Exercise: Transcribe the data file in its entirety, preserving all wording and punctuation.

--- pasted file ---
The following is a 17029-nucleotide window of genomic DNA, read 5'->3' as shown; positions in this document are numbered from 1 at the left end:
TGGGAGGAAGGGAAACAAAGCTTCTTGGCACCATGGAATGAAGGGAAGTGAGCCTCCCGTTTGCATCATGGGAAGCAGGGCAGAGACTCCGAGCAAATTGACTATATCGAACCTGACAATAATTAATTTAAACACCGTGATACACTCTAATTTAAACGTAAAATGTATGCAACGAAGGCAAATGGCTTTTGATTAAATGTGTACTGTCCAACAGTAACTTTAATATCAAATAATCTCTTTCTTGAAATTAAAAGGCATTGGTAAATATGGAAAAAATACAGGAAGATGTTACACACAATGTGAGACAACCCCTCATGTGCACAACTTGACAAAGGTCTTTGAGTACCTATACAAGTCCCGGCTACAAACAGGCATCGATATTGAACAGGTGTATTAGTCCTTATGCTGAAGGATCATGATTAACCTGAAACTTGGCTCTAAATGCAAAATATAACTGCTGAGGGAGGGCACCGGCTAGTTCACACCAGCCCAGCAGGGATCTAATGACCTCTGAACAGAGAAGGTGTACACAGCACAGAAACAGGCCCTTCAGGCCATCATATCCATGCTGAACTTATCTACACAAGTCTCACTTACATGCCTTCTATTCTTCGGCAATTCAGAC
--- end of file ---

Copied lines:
The following is a 17029-nucleotide window of genomic DNA, read 5'->3' as shown; positions in this document are numbered from 1 at the left end:
TGGGAGGAAGGGAAACAAAGCTTCTTGGCACCATGGAATGAAGGGAAGTGAGCCTCCCGTTTGCATCATGGGAAGCAGGGCAGAGACTCCGAGCAAATTGACTATATCGAACCTGACAATAATTAATTTAAACACCGTGATACACTCTAATTTAAACGTAAAATGTATGCAACGAAGGCAAATGGCTTTTGATTAAATGTGTACTGTCCAACAGTAACTTTAATATCAAATAATCTCTTTCTTGAAATTAAAAGGCATTGGTAAATATGGAAAAAATACAGGAAGATGTTACACACAATGTGAGACAACCCCTCATGTGCACAACTTGACAAAGGTCTTTGAGTACCTATACAAGTCCCGGCTACAAACAGGCATCGATATTGAACAGGTGTATTAGTCCTTATGCTGAAGGATCATGATTAACCTGAAACTTGGCTCTAAATGCAAAATATAACTGCTGAGGGAGGGCACCGGCTAGTTCACACCAGCCCAGCAGGGATCTAATGACCTCTGAACAGAGAAGGTGTACACAGCACAGAAACAGGCCCTTCAGGCCATCATATCCATGCTGAACTTATCTACACAAGTCTCACTTACATGCCTTCTATTCTTCGGCAATTCAGAC